30 June 2022 06:28 PM

A Brief History of Suez Canal

Thursday، 07 August 2014 12:00 AM

It is recorded that Egypt was the first country to dig a canal across its land with a view to activate world trade.

The Suez Canal is considered to be the shortest link between the East and the West due to its unique geographic location; it is an important international navigation Canal linking between the Mediterranean sea at Port Said and the Red sea at Suez. The idea of linking the Mediterranean sea with the Red sea by a Canal dates back to 40 centuries as it was pointed out through history starting by the pharaohs era passing by the Islamic era until it was dredged reaching its current condition today.

It is considered to be the first artificial Canal to be used in Travel and Trade. The Whole Idea of establishing a canal linking between the Red sea and the Mediterranean dates back to the oldest times, as Egypt dredged the first artificial canal on the planet's surface. The pharaohs dredged a canal link in between Nile River and the Red sea.

The first canal was dug under the reign of Senausret III, Pharao of Egypt (1887-1849 BC) linking the Mediterranean Sea in the north with the Red sea in the south via the Nile River and its branches.

The Canal often abandoned to silting and was successfully reopened to navigation by Sity I (1310 BC), Necho II (610 BC), Persian King Darius (522 BC), Polemy II (285 BC), Emperor Trajan (117 AD) and Amr Ibn Elass (640 AD), following the Islamic conquest.

Under Necho II , a canal was built between the Pelusian branch of the Nile and the northern end of the Bitter Lakes (which lies between the two seas) at a cost of, reportedly, 100,000 lives. However, over many years, the canal fell into disrepair, only to be extended, abandoned, and rebuilt again.

After having been neglected, it was rebuilt by the Persian ruler, Darius I (522-486 BC), whose canal can still be seen along the Wadi Tumilat. According to Herodotus, his canal was wide enough that two triremes could pass each other with oars extended, and that it took four days to navigate. He commemorated the completion of his canal with a series of granite stelae set up along the Nile Bank.

Amr Ibn Elass rebuilt the canal after the Islamic takeover of Egypt linking the Nile to the Red Sea creating a new supply line from Cairo. It was used for shipping grain to Arabia and to transport the pilgrimages to the Holy Land. The canal was stopped up in 767 AD by the Abbasid caliph el-Mansur to cut off supplies to insurgents located in the Delta and to starve out rebels in Medina.

In modern times the Suez Canal is actually the first canal directly linking the Mediterranean to the Red sea.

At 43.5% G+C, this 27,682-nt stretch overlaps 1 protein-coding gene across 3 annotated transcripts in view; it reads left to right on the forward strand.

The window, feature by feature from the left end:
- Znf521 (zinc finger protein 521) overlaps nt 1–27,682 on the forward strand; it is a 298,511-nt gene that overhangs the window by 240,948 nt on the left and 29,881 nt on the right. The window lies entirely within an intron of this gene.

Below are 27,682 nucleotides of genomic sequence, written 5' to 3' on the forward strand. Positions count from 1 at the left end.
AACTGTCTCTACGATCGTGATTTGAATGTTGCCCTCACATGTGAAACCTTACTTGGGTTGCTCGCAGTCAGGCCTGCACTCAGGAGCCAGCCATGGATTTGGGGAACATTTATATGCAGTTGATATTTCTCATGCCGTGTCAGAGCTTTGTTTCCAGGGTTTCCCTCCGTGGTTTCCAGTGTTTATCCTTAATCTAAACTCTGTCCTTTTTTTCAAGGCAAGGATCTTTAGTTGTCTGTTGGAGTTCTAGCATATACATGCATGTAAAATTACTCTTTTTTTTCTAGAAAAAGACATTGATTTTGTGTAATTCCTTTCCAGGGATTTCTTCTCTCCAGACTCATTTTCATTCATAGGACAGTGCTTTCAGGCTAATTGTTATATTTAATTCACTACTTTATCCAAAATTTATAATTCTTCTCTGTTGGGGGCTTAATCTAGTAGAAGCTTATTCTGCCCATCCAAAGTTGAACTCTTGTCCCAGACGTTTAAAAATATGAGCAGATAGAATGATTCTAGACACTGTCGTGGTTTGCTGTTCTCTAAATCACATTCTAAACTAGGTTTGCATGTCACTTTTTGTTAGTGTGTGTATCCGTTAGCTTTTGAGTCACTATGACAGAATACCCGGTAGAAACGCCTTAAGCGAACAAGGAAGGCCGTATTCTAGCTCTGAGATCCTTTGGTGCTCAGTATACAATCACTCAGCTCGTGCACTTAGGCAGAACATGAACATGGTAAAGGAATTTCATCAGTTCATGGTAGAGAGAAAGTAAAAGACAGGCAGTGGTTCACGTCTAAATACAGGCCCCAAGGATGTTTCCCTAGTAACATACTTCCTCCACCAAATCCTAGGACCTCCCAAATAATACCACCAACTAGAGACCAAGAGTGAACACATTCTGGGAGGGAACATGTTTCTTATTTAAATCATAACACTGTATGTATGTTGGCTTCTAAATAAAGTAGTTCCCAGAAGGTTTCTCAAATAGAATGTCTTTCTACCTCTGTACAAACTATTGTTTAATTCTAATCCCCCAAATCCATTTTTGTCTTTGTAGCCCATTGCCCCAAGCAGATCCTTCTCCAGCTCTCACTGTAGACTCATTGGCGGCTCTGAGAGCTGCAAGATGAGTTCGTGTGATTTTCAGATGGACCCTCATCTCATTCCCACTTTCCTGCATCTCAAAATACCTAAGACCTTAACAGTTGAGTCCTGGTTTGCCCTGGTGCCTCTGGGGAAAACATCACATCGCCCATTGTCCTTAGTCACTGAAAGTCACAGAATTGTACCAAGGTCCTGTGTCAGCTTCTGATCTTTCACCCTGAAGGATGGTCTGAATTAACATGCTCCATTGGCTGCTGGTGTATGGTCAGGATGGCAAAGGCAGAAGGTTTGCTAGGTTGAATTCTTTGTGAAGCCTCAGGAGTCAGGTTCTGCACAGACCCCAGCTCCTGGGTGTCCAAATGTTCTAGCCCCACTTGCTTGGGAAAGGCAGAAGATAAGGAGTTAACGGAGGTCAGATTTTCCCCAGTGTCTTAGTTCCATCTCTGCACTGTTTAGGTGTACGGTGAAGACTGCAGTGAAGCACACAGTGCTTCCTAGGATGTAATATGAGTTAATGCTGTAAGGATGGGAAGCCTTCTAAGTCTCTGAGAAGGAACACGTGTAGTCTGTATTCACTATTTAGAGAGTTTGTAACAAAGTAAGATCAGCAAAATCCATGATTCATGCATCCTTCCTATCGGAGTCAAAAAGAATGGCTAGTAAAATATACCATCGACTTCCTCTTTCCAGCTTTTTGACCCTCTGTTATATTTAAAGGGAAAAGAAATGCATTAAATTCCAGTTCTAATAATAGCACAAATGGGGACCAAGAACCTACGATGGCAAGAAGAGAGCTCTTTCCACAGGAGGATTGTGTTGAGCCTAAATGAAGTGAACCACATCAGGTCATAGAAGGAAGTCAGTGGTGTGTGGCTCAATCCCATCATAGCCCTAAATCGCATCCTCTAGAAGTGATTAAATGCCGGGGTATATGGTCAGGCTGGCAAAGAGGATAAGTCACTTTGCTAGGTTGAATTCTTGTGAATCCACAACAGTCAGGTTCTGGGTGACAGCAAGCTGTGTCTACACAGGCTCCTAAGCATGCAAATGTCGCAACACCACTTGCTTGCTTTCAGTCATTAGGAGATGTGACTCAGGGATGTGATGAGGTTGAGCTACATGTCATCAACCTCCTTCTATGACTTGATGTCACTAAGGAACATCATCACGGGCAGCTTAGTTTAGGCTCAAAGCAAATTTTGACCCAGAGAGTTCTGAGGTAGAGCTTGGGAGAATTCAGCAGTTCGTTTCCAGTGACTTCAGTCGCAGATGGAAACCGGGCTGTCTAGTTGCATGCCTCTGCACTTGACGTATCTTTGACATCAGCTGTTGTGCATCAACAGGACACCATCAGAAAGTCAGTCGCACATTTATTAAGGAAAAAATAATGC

The first efforts to build a modern canal came from the Egypt expedition of Napoleon Bonaparte, who hoped the project would create a devastating trade problem for the English. Though this project was begun in 1799 by Charles Le Pere, a miscalculation estimated that the levels between the Mediterranean Sea and the Red Sea were too great (estimating that the Red Sea was some ten meters higher than that of the Mediterranean Sea) and work was quickly suspended.

In 1854 the French diplomat and engineer Vicomte Ferdinand Marie de Lesseps succeeded in enlisting the interest of the Egyptian viceroy Said Pasha in the project.

In 1858 La Compagnie Universelle du Canal Maritime de Suez (Universal Company of the Maritime Suez Canal) was formed with authority to cut a canal and to operate it for 99 years, after which ownership would return to the Egyptian government. The company was originally a private Egyptian concern, its stock owned chiefly by French and Egyptian interests. In 1875 the British government purchased Egypt's shares.


The pilot study estimated that a total of 2,613 million cubic feet of earth would have to be moved, including 600 million on land, and another 2,013 million dredged from water. The total original cost estimate was 200 million francs.

Excavation of the Canal actually began on April 25th, 1859, and between then and 1862, the first part of the Canal was completed. However, after Ismail succeeded Pasha Said in 1863, the work was again suspended. After Ferdinand De Lesseps again appealed to Napoleon III, an international commission was formed in March of 1864. The commission resolved the problems and within three years, the Canal was completed. On November 17, 1869 the barrage of the Suez plains reservoir was breached and waters of the Mediterranean flowed into the Red Sea and the Canal was opened for international navigation.

Because of external debts, the British government purchased the shares owned by Egyptian interests, namely those of Said Pasha, in 1875, for some 400,000 pounds sterling. Yet France continued to have a majority interest.

The Canal remained under the control of two powers until Nasser nationalized it in 1956; it has since been operated by the Suez Canal Authority (SCA) .

The Canal was closed to navigation twice in the contemporary period. The first closure was brief, coming after the tripartite British-French-Israeli invasion of Egypt in 1956, an invasion primarily motivated by the nationalization of the waterway. The canal was reopened in 1957. The second closure occurred after the June 1967 War with Israel and lasted until 1975, when Egypt and Israel signed the second disengagement accord.

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